Monthly Archives: June 2017

Four productive morning routines

We all know it: the start in the early morning influences the course of the whole working day, positively or negatively. So it’s good that we can “manipulate” our own start.

By Jens Kügler

Of course, we can’t protect us from every bad start. For example, if at eight in the morning an attorney threat of a customer lies on top of the entry-office, the “good intentions” are surely obsolete. But … the fewest days start with such bad news. Most of them are “business as usual”. And you can optimize them, say, mentally.

Listen to your biological clock rather than to the attendance clock.

An American study has recently proved that early risers are more productive—but only in companies with fixed working hours starting early in the morning. Of course, if you can not fall asleep before midnight, you will not be as fit at 6:00 am as someone who goes to bed at 9:00 pm. The best alarm clock for productivity is the internal clock. And whoever starts later will also last longer. Seen in this way, rigid working hours can even inflict damage on a company because they slow down the potential, for example, of late starters. Eventually, everyone needs enough sleep, but not everyone sleeps at the same time.

Make your start of work as easy as possible.

A queasy feeling has, who goes to work in the morning being certain that the first thing he has to do is to make the most important decision of the day. It’s a lot more comfortable to start the day with simple, easy-to-take activities that will cause some first small success feelings like: yes, well done, again accomplished a task! After one, two hours you are in the routine and thereby also more receptive.

Above all, it is important to not start the day unprepared. Many successful managers prepare their mornings already in the evening before. For example, they write down the three most important activities that they want to have completed the following day. They set up their clothes at home and pack their bags. If they want to start their day with a round of training, they even sleep in their sportswear. To wake up in your sports dress motivates you to actually do sports.

Act according to the motto: Design Your Wake-up

It does not have to be the same and endless “I got you babe” radio alarm clock from the movie “Groundhog Day”. However, a morning routine has proved to be successful for many people. Some practice yoga. Others take their quarter-hour of time to read the newspaper. For others, the cozy coffee at the breakfast table is a favorite ritual. All these rituals are little morning aids. They ground us, they lead our thoughts away from work, they help to minimize stress.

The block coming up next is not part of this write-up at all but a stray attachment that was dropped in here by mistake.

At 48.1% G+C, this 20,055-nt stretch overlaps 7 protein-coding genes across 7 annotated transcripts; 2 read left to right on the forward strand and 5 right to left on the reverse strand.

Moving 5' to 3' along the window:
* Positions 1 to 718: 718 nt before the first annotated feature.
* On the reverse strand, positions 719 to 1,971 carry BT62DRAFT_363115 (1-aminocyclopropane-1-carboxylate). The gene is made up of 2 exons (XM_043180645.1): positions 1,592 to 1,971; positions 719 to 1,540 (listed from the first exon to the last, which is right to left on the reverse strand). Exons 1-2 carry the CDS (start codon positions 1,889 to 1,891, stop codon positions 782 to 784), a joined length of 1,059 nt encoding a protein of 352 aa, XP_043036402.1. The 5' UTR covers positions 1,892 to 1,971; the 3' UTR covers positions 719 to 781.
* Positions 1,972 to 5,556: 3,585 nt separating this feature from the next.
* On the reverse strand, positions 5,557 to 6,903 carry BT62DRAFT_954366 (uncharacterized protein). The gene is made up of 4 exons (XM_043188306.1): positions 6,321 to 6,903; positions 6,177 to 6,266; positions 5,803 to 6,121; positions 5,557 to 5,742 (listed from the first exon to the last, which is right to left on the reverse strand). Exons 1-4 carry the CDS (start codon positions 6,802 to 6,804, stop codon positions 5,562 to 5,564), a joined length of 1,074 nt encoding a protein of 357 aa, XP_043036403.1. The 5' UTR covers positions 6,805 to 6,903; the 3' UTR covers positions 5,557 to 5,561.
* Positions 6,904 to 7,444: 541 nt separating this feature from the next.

Move. Because that also frees your head.

It is not for everyone to get up one hour earlier to go for jogging. To other people, this sporting pleasure helps to start the day, because sports with a certain performance requirement also produces happiness hormones or endorphines. Who can, should go to work by bicycle. I enjoy my half an hour bike ride to work through the fresh morning air. When I arrive at the office, I am fit and 100 per cent awake.

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Fire the three biggest motivation killers

Do I hear a yawn? Someone saying “not again the same old topic …!”? Possibly. After all, the “Do’s and Dont’s” of staff management get repeated everywhere like mantras. Executives learn them in the first lessons of their HR development seminars. But when looking into the practice of many companies it becomes clear: they can not be repeated often enough.

By Jens Kügler

Executive’s team motivation killer number one: Only my opinion counts (because only I have enough knowledge)!

Who likes to have nothing to say? No one. Everyone wants his opinion to be taken seriously, no matter how much professional competence and experience he actually has. Hard to motivate are teams in which everyone feels that the boss only decides. How different is the situation when the boss involves his employees in the decision-making processes and transfers to them a part-share responsibility? Absolutely different. Lone warrior bosses travail. Their teams do not really take part. Team players, however, increase their output. They improve the working atmosphere and make their teams more productive.

Motivation killer number two: Mistakes are forbidden—and punishment must be!

Who makes mistakes deliberately? Nobody—unless he wants to harm the company by purpose, perhaps as a revenge for disregarding his opinion or because of spitefulness and mental resignation. There should rather be a constructive error culture. Trial and error must be possible. Employees should be able to analyze each mistake and learn from it. Any error and the troubleshooting have to be regarded as steps forward. Dear bosses: Look at the developments of epochal products such as Ford T, VW Beetle or the successful European space rocket Ariane: every failure was a further step forward on the road to perfection. Replace the fear of punishment by a culture of learning!